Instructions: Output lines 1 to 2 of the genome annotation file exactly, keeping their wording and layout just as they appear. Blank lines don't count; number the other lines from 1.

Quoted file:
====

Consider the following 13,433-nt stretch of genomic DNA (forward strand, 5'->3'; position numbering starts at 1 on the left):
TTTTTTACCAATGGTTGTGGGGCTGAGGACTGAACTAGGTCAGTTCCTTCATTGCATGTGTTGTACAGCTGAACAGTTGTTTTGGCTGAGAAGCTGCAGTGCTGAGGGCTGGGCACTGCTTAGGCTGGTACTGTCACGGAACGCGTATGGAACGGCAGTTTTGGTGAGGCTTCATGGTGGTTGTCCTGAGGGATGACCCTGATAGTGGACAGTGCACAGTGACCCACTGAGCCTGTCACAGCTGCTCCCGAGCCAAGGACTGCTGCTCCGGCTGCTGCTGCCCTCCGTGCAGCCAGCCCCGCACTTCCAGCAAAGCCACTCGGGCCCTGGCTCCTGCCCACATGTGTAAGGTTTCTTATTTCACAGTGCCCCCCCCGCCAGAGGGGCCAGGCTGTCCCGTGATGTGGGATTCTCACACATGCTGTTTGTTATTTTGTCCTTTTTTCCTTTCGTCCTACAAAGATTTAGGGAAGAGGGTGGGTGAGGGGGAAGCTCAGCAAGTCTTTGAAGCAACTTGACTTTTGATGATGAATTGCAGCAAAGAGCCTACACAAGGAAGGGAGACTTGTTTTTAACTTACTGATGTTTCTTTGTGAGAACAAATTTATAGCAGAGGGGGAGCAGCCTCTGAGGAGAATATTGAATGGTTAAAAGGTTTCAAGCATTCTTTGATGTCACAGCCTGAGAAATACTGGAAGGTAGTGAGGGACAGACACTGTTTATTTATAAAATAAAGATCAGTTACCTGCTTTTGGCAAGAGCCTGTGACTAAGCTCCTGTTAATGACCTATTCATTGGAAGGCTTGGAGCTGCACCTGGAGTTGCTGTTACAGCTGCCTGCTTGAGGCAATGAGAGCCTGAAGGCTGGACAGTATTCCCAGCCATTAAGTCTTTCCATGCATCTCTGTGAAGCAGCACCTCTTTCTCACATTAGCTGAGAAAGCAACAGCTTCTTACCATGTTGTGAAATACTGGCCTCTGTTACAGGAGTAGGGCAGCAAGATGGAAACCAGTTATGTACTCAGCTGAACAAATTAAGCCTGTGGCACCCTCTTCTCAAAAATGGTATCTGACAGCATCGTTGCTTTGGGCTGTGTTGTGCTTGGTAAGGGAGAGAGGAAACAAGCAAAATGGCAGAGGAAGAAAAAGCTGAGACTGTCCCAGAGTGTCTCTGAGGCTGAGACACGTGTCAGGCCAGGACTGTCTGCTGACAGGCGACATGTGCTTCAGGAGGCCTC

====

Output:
Consider the following 13,433-nt stretch of genomic DNA (forward strand, 5'->3'; position numbering starts at 1 on the left):
TTTTTTACCAATGGTTGTGGGGCTGAGGACTGAACTAGGTCAGTTCCTTCATTGCATGTGTTGTACAGCTGAACAGTTGTTTTGGCTGAGAAGCTGCAGTGCTGAGGGCTGGGCACTGCTTAGGCTGGTACTGTCACGGAACGCGTATGGAACGGCAGTTTTGGTGAGGCTTCATGGTGGTTGTCCTGAGGGATGACCCTGATAGTGGACAGTGCACAGTGACCCACTGAGCCTGTCACAGCTGCTCCCGAGCCAAGGACTGCTGCTCCGGCTGCTGCTGCCCTCCGTGCAGCCAGCCCCGCACTTCCAGCAAAGCCACTCGGGCCCTGGCTCCTGCCCACATGTGTAAGGTTTCTTATTTCACAGTGCCCCCCCCGCCAGAGGGGCCAGGCTGTCCCGTGATGTGGGATTCTCACACATGCTGTTTGTTATTTTGTCCTTTTTTCCTTTCGTCCTACAAAGATTTAGGGAAGAGGGTGGGTGAGGGGGAAGCTCAGCAAGTCTTTGAAGCAACTTGACTTTTGATGATGAATTGCAGCAAAGAGCCTACACAAGGAAGGGAGACTTGTTTTTAACTTACTGATGTTTCTTTGTGAGAACAAATTTATAGCAGAGGGGGAGCAGCCTCTGAGGAGAATATTGAATGGTTAAAAGGTTTCAAGCATTCTTTGATGTCACAGCCTGAGAAATACTGGAAGGTAGTGAGGGACAGACACTGTTTATTTATAAAATAAAGATCAGTTACCTGCTTTTGGCAAGAGCCTGTGACTAAGCTCCTGTTAATGACCTATTCATTGGAAGGCTTGGAGCTGCACCTGGAGTTGCTGTTACAGCTGCCTGCTTGAGGCAATGAGAGCCTGAAGGCTGGACAGTATTCCCAGCCATTAAGTCTTTCCATGCATCTCTGTGAAGCAGCACCTCTTTCTCACATTAGCTGAGAAAGCAACAGCTTCTTACCATGTTGTGAAATACTGGCCTCTGTTACAGGAGTAGGGCAGCAAGATGGAAACCAGTTATGTACTCAGCTGAACAAATTAAGCCTGTGGCACCCTCTTCTCAAAAATGGTATCTGACAGCATCGTTGCTTTGGGCTGTGTTGTGCTTGGTAAGGGAGAGAGGAAACAAGCAAAATGGCAGAGGAAGAAAAAGCTGAGACTGTCCCAGAGTGTCTCTGAGGCTGAGACACGTGTCAGGCCAGGACTGTCTGCTGACAGGCGACATGTGCTTCAGGAGGCCTC